Can Introverts Become Lonely?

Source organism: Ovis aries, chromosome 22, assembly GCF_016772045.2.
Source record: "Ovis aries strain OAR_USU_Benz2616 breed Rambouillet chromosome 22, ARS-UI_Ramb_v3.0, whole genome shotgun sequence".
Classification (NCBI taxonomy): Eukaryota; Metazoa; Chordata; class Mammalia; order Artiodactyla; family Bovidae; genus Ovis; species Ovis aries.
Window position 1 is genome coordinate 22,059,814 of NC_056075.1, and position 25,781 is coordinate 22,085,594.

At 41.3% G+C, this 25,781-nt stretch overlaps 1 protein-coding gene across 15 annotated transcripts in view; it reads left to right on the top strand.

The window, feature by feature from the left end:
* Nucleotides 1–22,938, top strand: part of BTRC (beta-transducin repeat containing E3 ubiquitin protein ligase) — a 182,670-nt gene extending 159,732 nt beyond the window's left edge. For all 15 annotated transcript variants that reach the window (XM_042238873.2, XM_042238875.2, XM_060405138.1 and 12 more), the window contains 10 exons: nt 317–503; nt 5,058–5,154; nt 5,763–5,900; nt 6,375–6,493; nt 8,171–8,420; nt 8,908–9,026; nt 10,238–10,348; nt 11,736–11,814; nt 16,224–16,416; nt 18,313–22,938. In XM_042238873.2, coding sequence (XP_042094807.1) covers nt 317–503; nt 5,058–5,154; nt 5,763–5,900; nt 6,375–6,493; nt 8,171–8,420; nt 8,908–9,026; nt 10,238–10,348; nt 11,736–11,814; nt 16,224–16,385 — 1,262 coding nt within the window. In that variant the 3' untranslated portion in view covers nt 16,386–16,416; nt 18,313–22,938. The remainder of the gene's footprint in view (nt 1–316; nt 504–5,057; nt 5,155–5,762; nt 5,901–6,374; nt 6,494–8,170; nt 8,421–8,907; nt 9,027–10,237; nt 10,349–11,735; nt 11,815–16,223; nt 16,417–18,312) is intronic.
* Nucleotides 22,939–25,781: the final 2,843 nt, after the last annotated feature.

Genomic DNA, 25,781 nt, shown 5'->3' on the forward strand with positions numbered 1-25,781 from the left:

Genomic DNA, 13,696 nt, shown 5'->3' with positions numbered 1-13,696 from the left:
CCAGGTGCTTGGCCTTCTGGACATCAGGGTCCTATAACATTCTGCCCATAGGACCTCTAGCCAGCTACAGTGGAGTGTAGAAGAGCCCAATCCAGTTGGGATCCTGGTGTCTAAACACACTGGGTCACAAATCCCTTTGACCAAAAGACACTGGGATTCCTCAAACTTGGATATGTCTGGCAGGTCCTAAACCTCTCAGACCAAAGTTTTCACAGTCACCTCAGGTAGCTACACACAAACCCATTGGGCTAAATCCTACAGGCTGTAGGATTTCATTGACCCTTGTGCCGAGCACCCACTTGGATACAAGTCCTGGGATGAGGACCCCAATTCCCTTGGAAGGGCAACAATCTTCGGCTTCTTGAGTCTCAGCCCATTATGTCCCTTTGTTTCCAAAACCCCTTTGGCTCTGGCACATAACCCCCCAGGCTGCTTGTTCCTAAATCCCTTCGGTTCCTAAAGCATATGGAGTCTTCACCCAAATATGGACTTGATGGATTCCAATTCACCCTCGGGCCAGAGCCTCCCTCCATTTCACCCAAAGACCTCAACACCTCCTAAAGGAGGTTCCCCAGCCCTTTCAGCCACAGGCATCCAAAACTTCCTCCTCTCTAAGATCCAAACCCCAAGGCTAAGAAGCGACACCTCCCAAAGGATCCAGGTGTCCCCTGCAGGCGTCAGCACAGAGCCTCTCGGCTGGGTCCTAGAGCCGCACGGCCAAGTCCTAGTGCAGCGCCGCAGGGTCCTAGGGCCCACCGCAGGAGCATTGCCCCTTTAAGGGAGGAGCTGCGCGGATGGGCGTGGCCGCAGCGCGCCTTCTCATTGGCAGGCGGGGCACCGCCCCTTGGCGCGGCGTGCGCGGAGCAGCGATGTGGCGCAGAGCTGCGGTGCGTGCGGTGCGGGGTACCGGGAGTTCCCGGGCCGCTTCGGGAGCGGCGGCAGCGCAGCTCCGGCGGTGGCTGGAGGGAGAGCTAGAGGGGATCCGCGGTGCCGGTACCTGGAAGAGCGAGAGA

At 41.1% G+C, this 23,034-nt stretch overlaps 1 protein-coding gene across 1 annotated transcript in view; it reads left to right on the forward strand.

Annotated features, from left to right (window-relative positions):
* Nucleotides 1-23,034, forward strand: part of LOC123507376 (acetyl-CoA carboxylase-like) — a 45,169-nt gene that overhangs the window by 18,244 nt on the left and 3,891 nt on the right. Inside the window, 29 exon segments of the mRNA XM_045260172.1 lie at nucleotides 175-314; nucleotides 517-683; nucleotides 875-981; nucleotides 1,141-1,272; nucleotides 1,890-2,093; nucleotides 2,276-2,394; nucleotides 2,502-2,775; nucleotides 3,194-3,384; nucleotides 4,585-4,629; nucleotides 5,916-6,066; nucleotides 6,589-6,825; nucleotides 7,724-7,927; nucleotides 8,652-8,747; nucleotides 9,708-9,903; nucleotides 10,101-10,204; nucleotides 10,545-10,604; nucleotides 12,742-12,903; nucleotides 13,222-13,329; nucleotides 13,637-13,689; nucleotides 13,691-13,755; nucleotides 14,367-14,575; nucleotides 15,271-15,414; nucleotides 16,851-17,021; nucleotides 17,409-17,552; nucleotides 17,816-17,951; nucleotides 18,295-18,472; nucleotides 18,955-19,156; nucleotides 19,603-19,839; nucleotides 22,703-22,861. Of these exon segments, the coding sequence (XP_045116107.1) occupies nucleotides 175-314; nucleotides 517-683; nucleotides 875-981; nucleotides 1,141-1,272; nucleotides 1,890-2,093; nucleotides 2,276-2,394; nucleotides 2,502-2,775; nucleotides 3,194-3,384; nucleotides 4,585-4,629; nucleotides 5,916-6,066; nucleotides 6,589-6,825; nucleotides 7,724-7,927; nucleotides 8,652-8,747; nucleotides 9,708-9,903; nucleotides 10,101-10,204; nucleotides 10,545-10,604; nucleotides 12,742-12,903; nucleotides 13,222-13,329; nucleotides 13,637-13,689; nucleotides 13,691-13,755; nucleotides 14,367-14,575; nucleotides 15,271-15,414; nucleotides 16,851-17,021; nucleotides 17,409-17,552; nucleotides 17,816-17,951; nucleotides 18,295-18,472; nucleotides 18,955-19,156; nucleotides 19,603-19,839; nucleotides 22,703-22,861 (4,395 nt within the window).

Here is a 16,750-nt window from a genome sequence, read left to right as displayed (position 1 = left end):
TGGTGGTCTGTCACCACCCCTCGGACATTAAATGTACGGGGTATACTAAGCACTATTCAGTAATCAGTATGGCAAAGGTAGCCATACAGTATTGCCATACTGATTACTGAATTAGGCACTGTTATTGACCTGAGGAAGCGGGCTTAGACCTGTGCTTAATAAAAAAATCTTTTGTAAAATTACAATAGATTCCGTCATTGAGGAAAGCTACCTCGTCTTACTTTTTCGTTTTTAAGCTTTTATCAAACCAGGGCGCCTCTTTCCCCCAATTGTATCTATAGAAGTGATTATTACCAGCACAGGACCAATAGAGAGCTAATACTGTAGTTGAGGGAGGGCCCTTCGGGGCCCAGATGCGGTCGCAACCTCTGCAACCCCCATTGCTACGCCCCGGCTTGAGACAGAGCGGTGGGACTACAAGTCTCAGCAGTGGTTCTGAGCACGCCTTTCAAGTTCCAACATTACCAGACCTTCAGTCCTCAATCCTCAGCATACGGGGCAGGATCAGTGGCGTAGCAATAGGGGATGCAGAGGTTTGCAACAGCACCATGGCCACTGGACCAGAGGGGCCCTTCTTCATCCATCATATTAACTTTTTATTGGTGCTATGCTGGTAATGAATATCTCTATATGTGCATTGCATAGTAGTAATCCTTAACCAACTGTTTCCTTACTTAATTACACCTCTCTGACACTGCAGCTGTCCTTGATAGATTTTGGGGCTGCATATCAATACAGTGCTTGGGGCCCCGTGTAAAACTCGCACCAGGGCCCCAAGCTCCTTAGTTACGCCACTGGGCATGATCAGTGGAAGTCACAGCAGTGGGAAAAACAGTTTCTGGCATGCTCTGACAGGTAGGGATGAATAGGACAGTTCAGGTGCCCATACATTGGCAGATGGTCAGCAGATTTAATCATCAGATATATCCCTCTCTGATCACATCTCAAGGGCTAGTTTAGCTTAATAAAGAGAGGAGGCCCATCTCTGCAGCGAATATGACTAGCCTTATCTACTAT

Some of the memes referencing our current health crisis highlight the sense of validation introverts feel in the sudden culture shift of social distancing. Some have joked, "we've got this down," referring to their normally quiet, withdrawn existence away from the public. While this is true, there exists a more nuanced reality beyond the binary labels of introvert and extrovert. Those who love being around people can also find themselves overwhelmed and exhausted in a group. Those who love being left alone sometimes express surprise at feeling lonely and discouraged with too much isolation. One confirmed introvert described the tension as "leave me alone but don't leave me out." The introvert’s “trap” comes in the paradox of wanting to be included but remaining too passive to express or act on their needs. Each of us can define community in different ways that change with the circumstances, sometimes in ways that surprise us. Think of any time you got what you wanted and found it less fulfilling than you expected. One way to understand these differences is to think of a rechargeable battery—some interactions charge our batteries while others drain it. Some of us feel drained holding our words inside, while some of us feel drained after listening to “too many” words from those around us. Measuring our ever-changing system of experiences that drain and charge us is not simple and requires much grace for ourselves and others. We have the power to live in more peace by affirming permission to ask for what we need, both for ourselves and those around us. This does not resolve the tension of conflicted needs, we must still negotiate how much each of us are willing to give, but at least we are having an honest and open conversation. In this strange season of adjustment with either too little or too much time with one another, practice living with grace and permission for each of us to be ourselves and to take care of our needs in healthy ways. Matthew Gallagher, LCPC